• Prof. Yiannis Aloimonos: By Appointment

Course Structure

This is a hands-on course, centered around four projects. There are also two homeworks and a take home midterm exam, to reinforce your understanding of underlying concepts. This is a qualifying course for Computer Science PhD students in the area Vision and Geometry. The grading breakdown is as follows:
  • Project 1: 12%
  • Project 2: 13%
  • Project 3: 18%
  • Project 4: 18%
  • Midterm Exam: 25%
  • Homework 0: 7%
  • Homework 1: 7%

Software Environment

We will use Python 3 as the programming platform throughout this course along with packages from OpenCV, TensorFlow, Numpy, Scikit and Matplotlib. We officially support Ubuntu 18.04 only. Feel free to use VirtualMachine if you have a Mac/Windows system. Use of Caffe and any other deep learning frameworks except TensorFlow (v1.11 - v1.15) are not allowed in this course. We can allow the use of PyTorch but it will not be supported by instructor and TA(s). For most assignments, there will be a starter code released in Tensorflow. The students who wish to program in PyTorch would require to adapt and write their own starter code with the same input-output arguments. If you have specific reasons to use any other platform, please leave a private message over Piazza.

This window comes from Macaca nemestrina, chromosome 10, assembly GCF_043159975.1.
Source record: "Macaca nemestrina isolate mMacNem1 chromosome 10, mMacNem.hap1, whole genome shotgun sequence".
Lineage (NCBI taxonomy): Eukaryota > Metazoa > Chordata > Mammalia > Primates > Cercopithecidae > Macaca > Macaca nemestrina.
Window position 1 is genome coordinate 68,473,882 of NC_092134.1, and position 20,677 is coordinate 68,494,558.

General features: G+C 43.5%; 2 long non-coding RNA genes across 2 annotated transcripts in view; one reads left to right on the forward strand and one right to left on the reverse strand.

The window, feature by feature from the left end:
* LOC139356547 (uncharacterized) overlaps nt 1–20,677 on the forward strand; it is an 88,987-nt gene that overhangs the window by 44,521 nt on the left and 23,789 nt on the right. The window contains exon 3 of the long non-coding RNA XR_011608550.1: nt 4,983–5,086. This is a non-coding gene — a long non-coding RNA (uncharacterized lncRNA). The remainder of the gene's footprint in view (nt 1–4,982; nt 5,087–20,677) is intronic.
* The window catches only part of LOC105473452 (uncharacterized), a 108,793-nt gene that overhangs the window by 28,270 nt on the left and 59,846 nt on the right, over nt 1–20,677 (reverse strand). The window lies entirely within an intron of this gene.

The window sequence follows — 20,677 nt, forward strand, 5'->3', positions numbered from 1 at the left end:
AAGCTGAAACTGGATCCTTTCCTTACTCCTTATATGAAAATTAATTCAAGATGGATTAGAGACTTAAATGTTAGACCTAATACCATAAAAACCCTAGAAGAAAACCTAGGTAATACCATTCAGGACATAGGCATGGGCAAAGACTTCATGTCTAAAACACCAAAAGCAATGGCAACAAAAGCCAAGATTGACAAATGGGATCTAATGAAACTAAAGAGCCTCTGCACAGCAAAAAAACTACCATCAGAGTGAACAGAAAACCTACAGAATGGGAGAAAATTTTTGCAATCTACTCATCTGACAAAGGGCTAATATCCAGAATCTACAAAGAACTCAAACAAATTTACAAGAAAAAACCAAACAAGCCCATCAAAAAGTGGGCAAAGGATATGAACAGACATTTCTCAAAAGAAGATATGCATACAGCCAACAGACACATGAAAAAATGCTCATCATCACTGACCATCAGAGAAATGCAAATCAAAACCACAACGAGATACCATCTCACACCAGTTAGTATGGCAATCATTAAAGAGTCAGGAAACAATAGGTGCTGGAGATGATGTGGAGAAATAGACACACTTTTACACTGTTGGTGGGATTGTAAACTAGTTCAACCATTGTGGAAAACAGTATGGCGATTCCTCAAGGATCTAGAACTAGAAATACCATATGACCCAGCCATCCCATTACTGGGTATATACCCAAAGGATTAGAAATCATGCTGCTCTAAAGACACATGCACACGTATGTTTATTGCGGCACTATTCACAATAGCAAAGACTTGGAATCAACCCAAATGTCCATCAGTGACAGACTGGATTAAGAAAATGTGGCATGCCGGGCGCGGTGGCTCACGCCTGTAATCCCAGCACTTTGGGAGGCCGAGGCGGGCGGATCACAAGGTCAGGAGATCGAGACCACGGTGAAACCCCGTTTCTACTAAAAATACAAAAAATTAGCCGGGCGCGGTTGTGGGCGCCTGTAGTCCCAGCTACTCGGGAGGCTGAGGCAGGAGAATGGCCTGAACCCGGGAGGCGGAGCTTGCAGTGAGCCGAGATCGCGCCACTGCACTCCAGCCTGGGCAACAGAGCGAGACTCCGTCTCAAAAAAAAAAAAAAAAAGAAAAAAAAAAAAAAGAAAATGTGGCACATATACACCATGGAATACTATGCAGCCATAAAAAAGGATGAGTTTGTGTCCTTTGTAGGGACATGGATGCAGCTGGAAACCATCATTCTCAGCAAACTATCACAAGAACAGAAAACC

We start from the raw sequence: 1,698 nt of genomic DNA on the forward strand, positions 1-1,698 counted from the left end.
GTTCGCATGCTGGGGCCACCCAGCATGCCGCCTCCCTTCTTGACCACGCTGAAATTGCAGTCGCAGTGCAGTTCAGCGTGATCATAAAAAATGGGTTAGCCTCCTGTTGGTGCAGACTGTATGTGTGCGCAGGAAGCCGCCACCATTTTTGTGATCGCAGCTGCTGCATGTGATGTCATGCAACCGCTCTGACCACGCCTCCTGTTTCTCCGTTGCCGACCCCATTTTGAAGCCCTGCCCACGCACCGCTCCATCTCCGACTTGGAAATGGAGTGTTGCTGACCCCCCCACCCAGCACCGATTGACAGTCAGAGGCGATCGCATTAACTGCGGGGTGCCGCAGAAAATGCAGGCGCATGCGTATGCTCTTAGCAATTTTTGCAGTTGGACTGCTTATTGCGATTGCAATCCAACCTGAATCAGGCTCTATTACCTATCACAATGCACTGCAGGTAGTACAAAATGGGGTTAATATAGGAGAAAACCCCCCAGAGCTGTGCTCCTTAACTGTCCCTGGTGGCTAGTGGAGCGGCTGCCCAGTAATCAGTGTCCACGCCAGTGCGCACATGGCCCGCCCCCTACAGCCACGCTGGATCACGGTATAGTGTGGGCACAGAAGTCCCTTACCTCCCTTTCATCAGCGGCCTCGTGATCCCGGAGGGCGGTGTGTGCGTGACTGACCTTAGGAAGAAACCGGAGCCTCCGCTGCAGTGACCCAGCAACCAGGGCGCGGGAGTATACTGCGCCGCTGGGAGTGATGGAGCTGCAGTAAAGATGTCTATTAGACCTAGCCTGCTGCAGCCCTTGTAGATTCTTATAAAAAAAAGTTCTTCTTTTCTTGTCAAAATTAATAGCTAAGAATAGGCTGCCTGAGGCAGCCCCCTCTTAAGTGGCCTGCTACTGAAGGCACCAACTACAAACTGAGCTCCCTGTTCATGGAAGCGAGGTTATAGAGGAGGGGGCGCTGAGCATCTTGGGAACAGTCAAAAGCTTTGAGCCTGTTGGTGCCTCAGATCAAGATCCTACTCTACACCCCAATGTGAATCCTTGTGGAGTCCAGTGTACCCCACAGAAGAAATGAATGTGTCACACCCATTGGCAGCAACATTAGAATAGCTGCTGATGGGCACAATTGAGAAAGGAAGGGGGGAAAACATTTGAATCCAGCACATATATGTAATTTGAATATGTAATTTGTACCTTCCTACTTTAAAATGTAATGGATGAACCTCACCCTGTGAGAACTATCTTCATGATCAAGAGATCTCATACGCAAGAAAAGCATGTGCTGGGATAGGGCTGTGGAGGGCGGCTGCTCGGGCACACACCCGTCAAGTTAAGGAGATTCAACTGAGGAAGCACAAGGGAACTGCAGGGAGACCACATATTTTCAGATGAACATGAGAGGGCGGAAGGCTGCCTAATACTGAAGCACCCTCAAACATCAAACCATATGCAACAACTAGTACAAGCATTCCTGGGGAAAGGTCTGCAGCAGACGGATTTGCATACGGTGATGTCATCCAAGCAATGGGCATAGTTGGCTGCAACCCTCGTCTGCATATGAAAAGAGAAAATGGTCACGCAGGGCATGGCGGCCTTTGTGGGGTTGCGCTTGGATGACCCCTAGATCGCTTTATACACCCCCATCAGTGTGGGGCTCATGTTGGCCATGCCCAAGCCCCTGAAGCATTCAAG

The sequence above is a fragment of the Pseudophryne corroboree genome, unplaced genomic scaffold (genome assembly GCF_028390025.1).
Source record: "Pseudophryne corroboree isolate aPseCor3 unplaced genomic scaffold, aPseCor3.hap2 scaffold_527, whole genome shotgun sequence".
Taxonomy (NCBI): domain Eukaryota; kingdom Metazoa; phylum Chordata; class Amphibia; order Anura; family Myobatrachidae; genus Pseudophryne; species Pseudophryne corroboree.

System setup instructions are given here (Outdated).


All projects are to be done in groups of 2 whereas homeworks should be done individually. However, we encourage you to discuss with your peers and not cheat. The Midterm exam is to be done ALONE and no discussion is allowed. For clarifications, post a private post on Piazza. For further details, read the Collaboration Policy and Honor Code below. All the assignments will be released on Jan 31, 2021 with their respective due dates. You can submit anytime before the due date, however the grading will only be done after the due date.

The Assignments are as follows:
    Projects listings were updated on Jan 20, 2021.
  • Homework 0: Shake My Boundary (Student Outputs)
  • Deadline: 11:59 p.m. Mon, Feb 1, 2020.
  • Project 1: My AutoPano (Student Outputs)
  • Deadline: 11:59 p.m. Feb 24, 2021.
  • Project 2: FaceSwap (Student Outputs)
  • Deadline: 11:59 p.m. March 18, 2021
  • Homework 1: AutoCalib (Student Outputs)
  • Deadline: 11:59 p.m. April 6, 2021.
  • Project 3: Buildings built in minutes: An SfM Approach (Student Outputs)
  • Deadline: 11:59 p.m. April 23, 2021